The Importance of Pre-Accident Medical Records to Accident Benefit Claims

Case Study of M.A. v. Co-operators, 2023 CanLII 30777 (ON LAT)

The recently published case of M.A. v. Co-operators illustrates the importance of an applicant’s medical records dating from before the MVA in question to the issue of causation in establishing that the MVA caused the applicant’s currently-experienced injuries and symptoms.

  1. The facts and issues

The applicant was involved in a MVA that occurred on March 12, 2019. The respondent insurer categorized her injuries as being minor in nature and denied some of her claims to accident benefits that exceeded the Minor Injury Guideline. She applied to the LAT to dispute the denials.

Issues included: a) whether her injuries were minor; b) whether she was entitled to benefits for medical expenses for a chiropractic treatment plan, psychological assessment, psychological treatment plan and chronic pain assessment; and c) issues not relevant to this discussion.

  1. Legal principles

Entitlement to accident benefits for an injury sustained in a MVA is governed by the legal classification of the injury.  A minor injury is “one or more of a strain, sprain, whiplash associated disorder, contusion, abrasion, laceration or subluxation and includes any clinically associated sequelae to such an injury.”[1] Unless one’s policy has optional benefits that provide otherwise, recovery for med-rehab benefits for predominantly minor injuries is limited to $3,500.[2]  This limit can be exceeded if the applicant proves they sustained a psychological impairment or chronic pain condition with a functional impairment as a result of the MVA. (These being exceptions because they are not covered by the statutory definition of minor injury).[3]

In M.A. v. Co-operators, the applicant attempted to argue, on both of the above-mentioned grounds, that the MIG limit should not apply to her claim for medical benefits.

  1. Applicant’s Chronic Pain Argument

The Applicant’s supporting documents included her family doctor’s records, which documented her pre-existing injuries; a psychiatric report from a psychotherapist, which diagnosed her with major depressive disorder with anxious distress and travelling phobia; treatment records from Total Recovery spanning three months; a chronic pain assessment report, which diagnosed her with chronic pain and functional limitations; and a concussion assessment, which concluded that she was still suffering from post-concussive symptoms from the MVA.

Nevertheless, her medical records from the previous two years demonstrated that she was suffering from numerous health conditions – such as back impairments, pain, depression, insomnia, deep vein thrombosis, osteophytes and fibromyalgia – and had been taking various medications to alleviate her pain, insomnia and depression for several years.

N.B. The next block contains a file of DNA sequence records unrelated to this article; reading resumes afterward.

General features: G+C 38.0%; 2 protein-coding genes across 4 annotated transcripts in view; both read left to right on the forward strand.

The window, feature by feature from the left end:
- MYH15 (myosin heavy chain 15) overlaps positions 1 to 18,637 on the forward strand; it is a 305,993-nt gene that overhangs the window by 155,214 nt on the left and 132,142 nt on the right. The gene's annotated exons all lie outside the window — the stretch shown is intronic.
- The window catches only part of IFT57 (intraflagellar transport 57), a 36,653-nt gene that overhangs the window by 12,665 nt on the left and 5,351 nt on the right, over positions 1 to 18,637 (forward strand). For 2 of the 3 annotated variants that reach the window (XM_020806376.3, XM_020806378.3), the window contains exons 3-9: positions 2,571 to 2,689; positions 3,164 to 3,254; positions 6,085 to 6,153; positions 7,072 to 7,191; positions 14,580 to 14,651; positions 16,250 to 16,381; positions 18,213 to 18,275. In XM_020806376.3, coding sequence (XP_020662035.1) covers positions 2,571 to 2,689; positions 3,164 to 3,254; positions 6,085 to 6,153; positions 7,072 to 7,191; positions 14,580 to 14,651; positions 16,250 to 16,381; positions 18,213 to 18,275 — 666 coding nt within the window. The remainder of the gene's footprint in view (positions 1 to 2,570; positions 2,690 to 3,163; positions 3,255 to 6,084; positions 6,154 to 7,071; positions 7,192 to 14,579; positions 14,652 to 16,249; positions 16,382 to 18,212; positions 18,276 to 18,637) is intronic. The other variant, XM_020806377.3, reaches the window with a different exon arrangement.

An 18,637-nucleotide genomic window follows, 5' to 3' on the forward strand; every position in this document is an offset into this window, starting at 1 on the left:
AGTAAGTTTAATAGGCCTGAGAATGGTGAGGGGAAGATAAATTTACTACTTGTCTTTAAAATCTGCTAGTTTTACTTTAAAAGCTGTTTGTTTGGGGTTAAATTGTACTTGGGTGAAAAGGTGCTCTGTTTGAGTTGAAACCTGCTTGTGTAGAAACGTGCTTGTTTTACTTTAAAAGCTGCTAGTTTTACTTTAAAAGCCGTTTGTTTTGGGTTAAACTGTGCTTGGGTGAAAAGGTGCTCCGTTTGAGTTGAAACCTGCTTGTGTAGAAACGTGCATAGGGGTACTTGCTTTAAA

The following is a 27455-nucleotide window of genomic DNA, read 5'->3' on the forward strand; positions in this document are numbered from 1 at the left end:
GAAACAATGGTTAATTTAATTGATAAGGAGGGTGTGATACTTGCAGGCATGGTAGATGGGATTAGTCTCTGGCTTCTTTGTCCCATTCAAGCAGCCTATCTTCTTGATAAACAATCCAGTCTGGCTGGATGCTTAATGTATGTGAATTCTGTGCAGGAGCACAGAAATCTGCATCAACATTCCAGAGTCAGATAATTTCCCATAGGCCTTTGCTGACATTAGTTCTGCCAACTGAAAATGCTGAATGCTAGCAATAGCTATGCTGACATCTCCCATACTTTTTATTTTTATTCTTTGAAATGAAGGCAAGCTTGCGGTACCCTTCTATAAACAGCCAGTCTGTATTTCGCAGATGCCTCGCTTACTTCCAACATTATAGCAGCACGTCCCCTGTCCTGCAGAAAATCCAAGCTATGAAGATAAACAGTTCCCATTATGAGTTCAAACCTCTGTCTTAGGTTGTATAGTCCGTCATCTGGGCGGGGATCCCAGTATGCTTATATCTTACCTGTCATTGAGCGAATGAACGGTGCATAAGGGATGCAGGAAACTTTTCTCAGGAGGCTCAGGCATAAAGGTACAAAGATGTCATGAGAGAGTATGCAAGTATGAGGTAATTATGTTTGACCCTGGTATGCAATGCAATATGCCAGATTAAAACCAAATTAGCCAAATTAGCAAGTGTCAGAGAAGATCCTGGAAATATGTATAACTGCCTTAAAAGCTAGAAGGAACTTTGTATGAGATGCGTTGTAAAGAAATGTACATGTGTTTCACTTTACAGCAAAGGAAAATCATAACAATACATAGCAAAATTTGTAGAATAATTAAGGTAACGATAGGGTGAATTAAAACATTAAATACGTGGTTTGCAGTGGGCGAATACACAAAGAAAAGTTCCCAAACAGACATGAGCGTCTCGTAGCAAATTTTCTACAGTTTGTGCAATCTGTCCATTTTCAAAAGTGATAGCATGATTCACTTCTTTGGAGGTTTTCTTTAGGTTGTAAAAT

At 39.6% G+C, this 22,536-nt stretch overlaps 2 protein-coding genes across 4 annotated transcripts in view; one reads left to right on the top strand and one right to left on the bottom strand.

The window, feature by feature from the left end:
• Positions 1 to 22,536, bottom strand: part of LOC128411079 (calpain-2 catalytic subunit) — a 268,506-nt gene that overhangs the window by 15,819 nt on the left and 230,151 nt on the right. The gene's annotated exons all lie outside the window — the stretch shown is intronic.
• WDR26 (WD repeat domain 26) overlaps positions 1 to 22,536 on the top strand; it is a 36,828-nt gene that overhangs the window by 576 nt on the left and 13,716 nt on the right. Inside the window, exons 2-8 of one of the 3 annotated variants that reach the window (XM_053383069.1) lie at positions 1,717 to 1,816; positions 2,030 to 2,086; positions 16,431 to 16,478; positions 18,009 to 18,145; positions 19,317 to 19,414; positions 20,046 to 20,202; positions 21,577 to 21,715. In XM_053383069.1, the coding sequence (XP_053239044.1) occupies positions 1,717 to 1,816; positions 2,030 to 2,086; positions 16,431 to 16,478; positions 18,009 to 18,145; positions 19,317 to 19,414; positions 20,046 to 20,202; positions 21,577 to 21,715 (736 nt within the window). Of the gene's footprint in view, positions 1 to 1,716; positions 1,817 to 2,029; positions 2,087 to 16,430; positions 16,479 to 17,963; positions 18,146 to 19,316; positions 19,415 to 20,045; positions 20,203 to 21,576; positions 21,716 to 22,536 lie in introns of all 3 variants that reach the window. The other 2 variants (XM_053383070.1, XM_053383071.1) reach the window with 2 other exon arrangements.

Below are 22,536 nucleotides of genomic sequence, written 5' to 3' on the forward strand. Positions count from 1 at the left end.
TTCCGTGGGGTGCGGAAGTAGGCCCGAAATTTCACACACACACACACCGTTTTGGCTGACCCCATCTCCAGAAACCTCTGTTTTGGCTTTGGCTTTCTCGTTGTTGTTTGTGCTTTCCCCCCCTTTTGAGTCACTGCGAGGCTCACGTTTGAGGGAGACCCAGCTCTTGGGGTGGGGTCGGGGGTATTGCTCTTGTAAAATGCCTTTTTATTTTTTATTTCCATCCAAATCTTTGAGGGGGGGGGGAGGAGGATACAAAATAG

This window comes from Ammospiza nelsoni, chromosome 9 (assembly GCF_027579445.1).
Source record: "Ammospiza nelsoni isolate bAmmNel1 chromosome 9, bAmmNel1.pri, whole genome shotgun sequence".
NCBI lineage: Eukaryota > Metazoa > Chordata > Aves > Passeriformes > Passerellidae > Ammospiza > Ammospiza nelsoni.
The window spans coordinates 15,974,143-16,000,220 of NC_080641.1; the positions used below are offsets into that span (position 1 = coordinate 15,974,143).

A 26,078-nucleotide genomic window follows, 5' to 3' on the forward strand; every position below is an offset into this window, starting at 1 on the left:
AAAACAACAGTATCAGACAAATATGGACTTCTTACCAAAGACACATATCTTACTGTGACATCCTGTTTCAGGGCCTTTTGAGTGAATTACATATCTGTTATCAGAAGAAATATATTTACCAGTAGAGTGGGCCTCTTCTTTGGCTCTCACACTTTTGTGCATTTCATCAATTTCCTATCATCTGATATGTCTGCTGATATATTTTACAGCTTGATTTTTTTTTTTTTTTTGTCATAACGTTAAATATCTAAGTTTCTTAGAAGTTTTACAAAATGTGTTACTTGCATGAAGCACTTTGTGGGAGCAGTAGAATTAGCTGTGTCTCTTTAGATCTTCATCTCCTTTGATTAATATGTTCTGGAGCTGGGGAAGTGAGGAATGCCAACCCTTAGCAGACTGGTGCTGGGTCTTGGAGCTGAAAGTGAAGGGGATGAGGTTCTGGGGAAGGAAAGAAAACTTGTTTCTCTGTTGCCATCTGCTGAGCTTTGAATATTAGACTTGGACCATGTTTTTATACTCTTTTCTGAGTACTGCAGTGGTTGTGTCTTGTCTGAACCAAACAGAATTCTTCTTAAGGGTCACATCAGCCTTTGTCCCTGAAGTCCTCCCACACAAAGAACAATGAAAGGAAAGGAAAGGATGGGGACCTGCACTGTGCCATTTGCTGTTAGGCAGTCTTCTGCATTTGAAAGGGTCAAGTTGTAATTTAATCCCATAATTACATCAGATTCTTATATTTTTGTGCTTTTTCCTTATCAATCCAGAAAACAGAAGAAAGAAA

Although the applicant argued that her back pain had stopped before the March 12, 2019 MVA, she provided no medical records to support that point. The Tribunal could only assume that the applicant was suffering from the same conditions before and after the MVA.

With regards to the applicant’s supporting evidence in the form of a chiropractor’s report, the Tribunal gave little evidential weight, or merit, to the chiropractor’s report, including its diagnosis of chronic pain and recommended treatment, since the report indicated that the chiropractor was unaware of the applicant’s pre-accident medical history. The chiropractor’s diagnoses were also not corroborated by other medical records from the hospital or family doctor.

With regards to the applicant’s supporting evidence in the form of the concussion assessment, little weight was accorded to it as well. The report was conducted two years after the MVA, was based mostly on self-reporting and the symptoms the applicant reported to the assessor had not been reported by the applicant at the hospital or to her family doctor around the time of the accident.

Medical records showed that the applicant had pre-accident pain complaints, a referral to a psychiatrist and a diagnosis of fibromyalgia from two years before the MVA. The Tribunal concluded that the applicant was suffering from the same chronic pain conditions as she was before the MVA. In other words, the evidence did not show the MVA caused her current symptoms.

  1. Applicant’s Psychological Injury Argument

The applicant had a pre-accident history of depression and insomnia. One year of pre-accident and 20 months of post-accident medical records were not disclosed for the LAT hearing. The psychiatric report tendered by the applicant stated that she denied any significant pre-accident issues with her health, major surgeries or any significant mental health issues. However, these statements were contradicted by her family doctor’s records which detailed a pre-accident back surgery, other health concerns and a history of mental illness.

  1. Tribunal’s Decision

The hospital records and the clinical notes from her family physician confirmed that the applicant suffered from whiplash (neck strain), bruising and headaches immediately after the MVA. These injuries fell within the definition of a minor injury; therefore, the MIG limit of $3,500 applied.

  1. Takeaway

If an accident benefits claimant is asserting that a MVA caused their chronic pain condition or psychological impairment, if there is a pre-accident history of chronic pain or mental illness, and if the applicant is of the view that their medical condition had improved or subsided before the MVA, then a key piece of evidence to substantiate that position may be their medical records from before, during and shortly after the time of the MVA.

[1] Statutory Accident Benefits Schedule, O. Reg. 34/10 (SABS), s. 3. (

[2] SABS, s. 18(1). (

[3] SABS, s. 3 “minor injury”; Lechumanan v. The Co-operators, 2022 CanLII 14947 (ON LAT), para. 12. (

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